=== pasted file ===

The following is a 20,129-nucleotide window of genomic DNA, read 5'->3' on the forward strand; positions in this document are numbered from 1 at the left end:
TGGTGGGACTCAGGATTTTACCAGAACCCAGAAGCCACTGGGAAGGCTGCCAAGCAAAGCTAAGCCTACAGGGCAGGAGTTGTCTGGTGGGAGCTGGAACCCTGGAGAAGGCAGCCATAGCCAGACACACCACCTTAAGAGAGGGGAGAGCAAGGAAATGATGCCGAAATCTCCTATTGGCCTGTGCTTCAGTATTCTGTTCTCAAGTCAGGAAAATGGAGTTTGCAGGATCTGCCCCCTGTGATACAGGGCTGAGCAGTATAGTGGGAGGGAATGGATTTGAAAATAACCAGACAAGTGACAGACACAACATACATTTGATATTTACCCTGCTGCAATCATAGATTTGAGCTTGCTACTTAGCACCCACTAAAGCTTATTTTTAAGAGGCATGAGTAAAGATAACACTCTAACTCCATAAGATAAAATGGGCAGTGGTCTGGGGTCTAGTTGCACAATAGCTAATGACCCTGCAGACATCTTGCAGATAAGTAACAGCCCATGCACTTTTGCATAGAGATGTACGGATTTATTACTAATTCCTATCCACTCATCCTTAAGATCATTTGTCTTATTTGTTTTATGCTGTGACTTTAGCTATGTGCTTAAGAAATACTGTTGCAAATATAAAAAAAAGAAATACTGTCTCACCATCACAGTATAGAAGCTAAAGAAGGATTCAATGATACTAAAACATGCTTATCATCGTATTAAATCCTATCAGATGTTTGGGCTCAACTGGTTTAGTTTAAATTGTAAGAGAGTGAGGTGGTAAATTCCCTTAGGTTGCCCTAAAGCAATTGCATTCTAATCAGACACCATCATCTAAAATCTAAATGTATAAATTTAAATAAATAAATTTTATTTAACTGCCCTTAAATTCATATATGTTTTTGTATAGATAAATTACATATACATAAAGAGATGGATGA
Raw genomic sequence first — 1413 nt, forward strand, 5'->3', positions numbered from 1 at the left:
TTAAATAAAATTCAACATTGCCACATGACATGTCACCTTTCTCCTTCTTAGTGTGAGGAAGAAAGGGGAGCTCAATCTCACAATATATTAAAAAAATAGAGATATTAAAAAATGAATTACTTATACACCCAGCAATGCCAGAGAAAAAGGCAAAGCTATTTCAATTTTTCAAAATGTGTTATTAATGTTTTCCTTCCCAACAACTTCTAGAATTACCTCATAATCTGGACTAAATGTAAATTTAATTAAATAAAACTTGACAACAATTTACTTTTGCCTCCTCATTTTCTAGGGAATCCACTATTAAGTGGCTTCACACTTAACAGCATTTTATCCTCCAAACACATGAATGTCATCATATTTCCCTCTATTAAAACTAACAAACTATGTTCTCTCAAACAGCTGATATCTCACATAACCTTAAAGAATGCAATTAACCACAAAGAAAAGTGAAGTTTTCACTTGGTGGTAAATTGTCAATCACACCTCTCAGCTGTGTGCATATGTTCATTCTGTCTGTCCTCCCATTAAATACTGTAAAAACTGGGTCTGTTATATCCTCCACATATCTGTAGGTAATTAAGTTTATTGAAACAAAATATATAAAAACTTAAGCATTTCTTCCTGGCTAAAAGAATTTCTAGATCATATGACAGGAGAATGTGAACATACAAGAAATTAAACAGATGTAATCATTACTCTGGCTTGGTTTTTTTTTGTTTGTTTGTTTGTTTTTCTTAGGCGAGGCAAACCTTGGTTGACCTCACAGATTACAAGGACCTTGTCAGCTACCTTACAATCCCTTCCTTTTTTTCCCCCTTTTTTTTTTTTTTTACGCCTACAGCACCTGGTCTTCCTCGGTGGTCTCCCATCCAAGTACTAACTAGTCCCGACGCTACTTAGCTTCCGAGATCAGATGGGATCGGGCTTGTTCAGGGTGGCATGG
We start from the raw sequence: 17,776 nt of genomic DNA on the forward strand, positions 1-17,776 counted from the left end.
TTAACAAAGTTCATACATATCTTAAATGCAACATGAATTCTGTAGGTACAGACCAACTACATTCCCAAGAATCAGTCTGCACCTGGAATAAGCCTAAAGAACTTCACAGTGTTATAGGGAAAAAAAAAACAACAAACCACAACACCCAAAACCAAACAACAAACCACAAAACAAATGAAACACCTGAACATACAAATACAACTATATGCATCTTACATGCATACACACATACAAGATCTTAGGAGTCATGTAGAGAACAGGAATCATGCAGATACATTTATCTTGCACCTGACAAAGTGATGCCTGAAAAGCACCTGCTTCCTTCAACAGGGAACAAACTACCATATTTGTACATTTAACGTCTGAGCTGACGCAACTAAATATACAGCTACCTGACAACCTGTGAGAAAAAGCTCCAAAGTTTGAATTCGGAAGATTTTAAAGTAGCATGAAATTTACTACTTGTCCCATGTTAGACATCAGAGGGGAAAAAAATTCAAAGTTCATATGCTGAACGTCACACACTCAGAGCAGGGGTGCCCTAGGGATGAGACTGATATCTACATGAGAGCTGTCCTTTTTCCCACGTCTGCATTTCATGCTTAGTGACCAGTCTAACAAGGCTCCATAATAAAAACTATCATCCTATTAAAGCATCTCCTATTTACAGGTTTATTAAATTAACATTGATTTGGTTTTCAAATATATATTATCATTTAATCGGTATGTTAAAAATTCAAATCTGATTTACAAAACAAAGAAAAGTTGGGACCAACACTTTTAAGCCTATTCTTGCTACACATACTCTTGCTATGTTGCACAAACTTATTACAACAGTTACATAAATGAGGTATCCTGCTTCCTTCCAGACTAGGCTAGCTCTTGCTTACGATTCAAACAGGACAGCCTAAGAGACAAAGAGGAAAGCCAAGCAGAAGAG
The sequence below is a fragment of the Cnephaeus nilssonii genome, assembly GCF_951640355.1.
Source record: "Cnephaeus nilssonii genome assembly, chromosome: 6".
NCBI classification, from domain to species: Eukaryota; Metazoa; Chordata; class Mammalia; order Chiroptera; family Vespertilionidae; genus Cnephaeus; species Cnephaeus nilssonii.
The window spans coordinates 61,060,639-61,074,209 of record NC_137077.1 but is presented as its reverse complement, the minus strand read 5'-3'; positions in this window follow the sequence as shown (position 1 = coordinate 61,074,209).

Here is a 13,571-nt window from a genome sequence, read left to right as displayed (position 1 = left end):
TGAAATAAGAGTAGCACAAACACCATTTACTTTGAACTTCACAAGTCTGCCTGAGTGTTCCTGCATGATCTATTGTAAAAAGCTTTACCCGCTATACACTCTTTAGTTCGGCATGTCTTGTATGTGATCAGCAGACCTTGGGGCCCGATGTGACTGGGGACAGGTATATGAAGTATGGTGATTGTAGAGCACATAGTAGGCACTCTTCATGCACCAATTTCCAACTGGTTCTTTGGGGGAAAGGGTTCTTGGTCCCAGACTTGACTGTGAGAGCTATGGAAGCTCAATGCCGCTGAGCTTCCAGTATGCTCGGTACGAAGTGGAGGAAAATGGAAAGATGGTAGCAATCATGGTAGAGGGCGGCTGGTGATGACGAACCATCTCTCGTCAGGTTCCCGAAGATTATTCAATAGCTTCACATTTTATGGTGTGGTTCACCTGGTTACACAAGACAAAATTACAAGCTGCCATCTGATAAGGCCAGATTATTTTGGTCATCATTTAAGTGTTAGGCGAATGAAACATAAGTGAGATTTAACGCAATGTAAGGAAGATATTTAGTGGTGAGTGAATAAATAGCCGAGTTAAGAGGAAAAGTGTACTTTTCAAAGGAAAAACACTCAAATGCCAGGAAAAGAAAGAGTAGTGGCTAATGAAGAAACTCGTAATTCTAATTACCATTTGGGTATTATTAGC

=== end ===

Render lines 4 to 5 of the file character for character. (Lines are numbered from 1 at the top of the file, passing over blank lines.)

TTAAATAAAATTCAACATTGCCACATGACATGTCACCTTTCTCCTTCTTAGTGTGAGGAAGAAAGGGGAGCTCAATCTCACAATATATTAAAAAAATAGAGATATTAAAAAATGAATTACTTATACACCCAGCAATGCCAGAGAAAAAGGCAAAGCTATTTCAATTTTTCAAAATGTGTTATTAATGTTTTCCTTCCCAACAACTTCTAGAATTACCTCATAATCTGGACTAAATGTAAATTTAATTAAATAAAACTTGACAACAATTTACTTTTGCCTCCTCATTTTCTAGGGAATCCACTATTAAGTGGCTTCACACTTAACAGCATTTTATCCTCCAAACACATGAATGTCATCATATTTCCCTCTATTAAAACTAACAAACTATGTTCTCTCAAACAGCTGATATCTCACATAACCTTAAAGAATGCAATTAACCACAAAGAAAAGTGAAGTTTTCACTTGGTGGTAAATTGTCAATCACACCTCTCAGCTGTGTGCATATGTTCATTCTGTCTGTCCTCCCATTAAATACTGTAAAAACTGGGTCTGTTATATCCTCCACATATCTGTAGGTAATTAAGTTTATTGAAACAAAATATATAAAAACTTAAGCATTTCTTCCTGGCTAAAAGAATTTCTAGATCATATGACAGGAGAATGTGAACATACAAGAAATTAAACAGATGTAATCATTACTCTGGCTTGGTTTTTTTTTGTTTGTTTGTTTGTTTTTCTTAGGCGAGGCAAACCTTGGTTGACCTCACAGATTACAAGGACCTTGTCAGCTACCTTACAATCCCTTCCTTTTTTTCCCCCTTTTTTTTTTTTTTTACGCCTACAGCACCTGGTCTTCCTCGGTGGTCTCCCATCCAAGTACTAACTAGTCCCGACGCTACTTAGCTTCCGAGATCAGATGGGATCGGGCTTGTTCAGGGTGGCATGG
We start from the raw sequence: 17,776 nt of genomic DNA on the forward strand, positions 1-17,776 counted from the left end.